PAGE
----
Funky Divas: Bringing the WWE to Reality TV [INTERVIEW]

Funky Divas: Bringing the WWE to Reality TV [INTERVIEW]

With the first season of their hit show 'Total Divas' going strong, WWE's "Funkadactyls" AKA Naomi & Cameron (AKA Trinity & Ariane) help demystify the crazy world of wrestling

Kierna Mayo

by Kierna Mayo, September 06, 2013

Funky Divas: Bringing the WWE to Reality TV [INTERVIEW]

The Funkadactyls: Cameron (l) and Naomi

everybody when you watch our shows. There is someone that everybody can relate to. If you saw us within the community giving back, it’s amazing what we do and how much we put out. WWE is global, it’s worldwide. We do three hundred shows a year.

AA: I would just like to add to the whole stereotype thing. I think a lot of it goes back to the attitude era, the time when everything wasn’t PG. Now we are a PG company and, you know, we really try to gear towards women which is why we have Total Divas. Of the percentage [of female fans] that we do have, eighty percent of them are mothers like yourself. I feel like a lot of [the negativity and lack of diversity] has changed and it’s great to have so many different people that come from so many different backgrounds. Out of all of the Divas we have, there is someone for any fan that is watching.  I just think being an African American Diva, it’s nice to show little girls and boys that if you put in your mind and your heart and dedication towards something, you can make anything happen. Trinity and I are a perfect example of that. So I think that a lot of the stereotypes that have been in the past have totally been broken because everything about the WWE now is totally different now. You work and play together. How has your friendship evolved since you met?

TM: Cameron and I were very close since the day we met. We hit it off and have been good friends. I like to describe our relationship as sisters because we have disagreements, we have arguments, we are together all the time 24/7, and I think it’s natural that we get under each other’s skin. We love each other, we hate each other but at the end of the day we have each other’s back.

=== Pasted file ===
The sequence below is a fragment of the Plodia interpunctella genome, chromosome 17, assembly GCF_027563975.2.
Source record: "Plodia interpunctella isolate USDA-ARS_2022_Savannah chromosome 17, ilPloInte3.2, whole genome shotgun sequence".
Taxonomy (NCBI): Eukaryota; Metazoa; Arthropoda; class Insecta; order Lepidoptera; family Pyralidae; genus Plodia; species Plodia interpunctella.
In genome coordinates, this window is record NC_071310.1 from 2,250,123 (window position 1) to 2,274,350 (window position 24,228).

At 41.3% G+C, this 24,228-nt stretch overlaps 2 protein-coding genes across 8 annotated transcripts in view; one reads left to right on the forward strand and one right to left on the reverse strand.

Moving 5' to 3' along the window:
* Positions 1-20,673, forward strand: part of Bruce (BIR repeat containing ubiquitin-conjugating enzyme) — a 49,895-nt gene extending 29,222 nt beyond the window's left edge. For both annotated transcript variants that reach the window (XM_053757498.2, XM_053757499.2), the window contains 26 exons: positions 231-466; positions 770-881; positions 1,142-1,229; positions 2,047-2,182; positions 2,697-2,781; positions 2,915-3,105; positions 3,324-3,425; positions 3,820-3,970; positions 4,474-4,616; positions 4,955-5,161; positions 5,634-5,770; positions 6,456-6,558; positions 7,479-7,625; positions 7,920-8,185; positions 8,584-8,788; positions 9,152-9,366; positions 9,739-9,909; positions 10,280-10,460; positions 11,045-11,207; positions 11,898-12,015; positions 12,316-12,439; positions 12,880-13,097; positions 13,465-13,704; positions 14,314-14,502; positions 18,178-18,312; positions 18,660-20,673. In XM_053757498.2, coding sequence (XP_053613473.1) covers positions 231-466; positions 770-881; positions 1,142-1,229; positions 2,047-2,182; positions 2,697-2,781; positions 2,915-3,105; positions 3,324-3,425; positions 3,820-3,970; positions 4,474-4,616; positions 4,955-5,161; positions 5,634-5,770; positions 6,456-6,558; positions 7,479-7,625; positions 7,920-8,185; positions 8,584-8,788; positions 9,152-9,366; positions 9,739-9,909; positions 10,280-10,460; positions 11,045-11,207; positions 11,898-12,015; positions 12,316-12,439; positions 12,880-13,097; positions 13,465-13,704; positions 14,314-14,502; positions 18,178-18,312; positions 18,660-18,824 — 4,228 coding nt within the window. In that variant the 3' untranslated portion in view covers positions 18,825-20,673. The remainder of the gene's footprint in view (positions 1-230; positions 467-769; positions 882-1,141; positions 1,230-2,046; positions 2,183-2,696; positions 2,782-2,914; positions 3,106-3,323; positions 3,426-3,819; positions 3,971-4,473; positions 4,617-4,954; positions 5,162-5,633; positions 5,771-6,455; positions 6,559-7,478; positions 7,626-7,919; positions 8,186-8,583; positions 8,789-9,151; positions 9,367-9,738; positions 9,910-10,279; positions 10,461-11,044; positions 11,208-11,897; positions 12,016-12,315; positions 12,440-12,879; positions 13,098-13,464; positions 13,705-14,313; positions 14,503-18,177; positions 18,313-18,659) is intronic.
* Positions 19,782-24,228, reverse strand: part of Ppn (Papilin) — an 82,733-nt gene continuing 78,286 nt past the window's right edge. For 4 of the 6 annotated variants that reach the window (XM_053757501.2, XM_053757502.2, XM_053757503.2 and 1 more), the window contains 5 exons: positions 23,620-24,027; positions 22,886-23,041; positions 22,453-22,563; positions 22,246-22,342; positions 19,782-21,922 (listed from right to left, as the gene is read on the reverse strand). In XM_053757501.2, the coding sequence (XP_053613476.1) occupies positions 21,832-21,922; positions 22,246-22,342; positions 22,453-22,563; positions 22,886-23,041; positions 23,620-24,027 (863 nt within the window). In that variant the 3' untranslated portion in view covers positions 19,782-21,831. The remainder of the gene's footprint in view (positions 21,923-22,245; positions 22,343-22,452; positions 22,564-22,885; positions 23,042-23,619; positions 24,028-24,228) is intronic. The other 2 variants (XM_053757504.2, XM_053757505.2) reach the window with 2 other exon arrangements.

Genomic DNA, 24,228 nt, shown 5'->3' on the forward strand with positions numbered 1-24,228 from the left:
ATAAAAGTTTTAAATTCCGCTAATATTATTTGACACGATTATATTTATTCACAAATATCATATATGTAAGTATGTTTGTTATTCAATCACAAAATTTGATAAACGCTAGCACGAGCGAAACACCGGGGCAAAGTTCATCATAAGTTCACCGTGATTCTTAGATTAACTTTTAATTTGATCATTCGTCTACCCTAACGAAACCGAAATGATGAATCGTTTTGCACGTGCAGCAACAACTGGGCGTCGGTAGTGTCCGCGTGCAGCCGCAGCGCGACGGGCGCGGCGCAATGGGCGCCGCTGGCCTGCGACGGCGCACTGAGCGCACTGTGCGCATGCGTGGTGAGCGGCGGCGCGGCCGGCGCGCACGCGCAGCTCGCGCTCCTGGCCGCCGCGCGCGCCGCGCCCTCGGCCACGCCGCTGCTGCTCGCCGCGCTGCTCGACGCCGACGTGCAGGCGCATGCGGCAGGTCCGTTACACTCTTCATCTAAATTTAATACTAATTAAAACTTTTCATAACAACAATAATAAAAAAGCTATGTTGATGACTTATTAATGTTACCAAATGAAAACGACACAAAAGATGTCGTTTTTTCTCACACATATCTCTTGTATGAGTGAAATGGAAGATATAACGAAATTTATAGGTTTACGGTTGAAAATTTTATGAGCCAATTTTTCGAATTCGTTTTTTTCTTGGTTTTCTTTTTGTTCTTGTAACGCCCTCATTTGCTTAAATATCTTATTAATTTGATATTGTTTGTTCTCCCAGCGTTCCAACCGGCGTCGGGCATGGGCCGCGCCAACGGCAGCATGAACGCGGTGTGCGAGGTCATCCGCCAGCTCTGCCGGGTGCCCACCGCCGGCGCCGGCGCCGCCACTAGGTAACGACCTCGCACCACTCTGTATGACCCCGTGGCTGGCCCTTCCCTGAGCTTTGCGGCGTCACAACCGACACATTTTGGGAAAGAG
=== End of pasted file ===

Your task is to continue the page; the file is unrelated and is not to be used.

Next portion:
AA : From day one we kind of just clicked. Like Trinity said, no matter what, you are going to have your ups and downs, your disagreements especially when you travel—and we travel all the time together. I am so lucky to have her as my tag team partner because she helps me in so many ways. This girl is amazing. She has definitely made me want to push harder and train harder. (kid 2): How did you guys get the name 'The Funkadactyls'?

TM: We brainstormed on a few different names. The Funkadelics was one.

AA: Was it Funktastical?

TM: We combined with Funkasaurus, which is who we valet and dance for. We wanted to have something related to him. We wanted a dinosaur name to match his name so we ended up with The Funkadactyls. (kid 1): Yeah but did you guys choose Brotus Clay (The Funkasaurus) or were you forced to work with him?

TM: No we wanted to work with him, we’ve known each other for a while, and when the opportunity came we were very excited to dance with him and be able to work together. (kid 1): Were you all ever bullied as kids?

AA: Yes. We were bullied as kids but you know what? It feels great because now Trinity and I can go around and talk about how to stop bullying and to prevent it from happening through the WWE Be a Star program. We can talk to children about how being a bully and how watching bullying happen is not okay. So have you ever been bullied before? (kid 1 & 2): [long pause] Nope.

AA: That’s good. (kid 1): Have you ever been bullied by the Bella Twins [the WWE "heels" who rival The Funckadactyls]?

TM: On TV as our characters, yes, but not in real life. In real life they are really nice girls. They are sweet, they are funny, but on TV we are acting; we are playing a role and pretending. (kid 1): So Naomi, do you have a finishing move because I noticed you beat one of the twins with a crossbody.

TM: [laughs] Yes, right now I use the crossbody as a finish—but I haven’t come up with a good name for it yet. You've stepped out of wrestling into the world of reality TV, but there's a lot of criticism of Black women who are on reality shows because it's believed that many don’t put forth positive images. Pardon the pun, but are you wrestling with that issue yourselves? Do you feel the burden of being 'positive'?

TM: I see myself as a role model and I think that everything that I am putting out is positive. It feels good to me as a Diva to be successful in what traditionally has been a man’s world, not just as an African-American but as a woman, period. I feel like Cameron and

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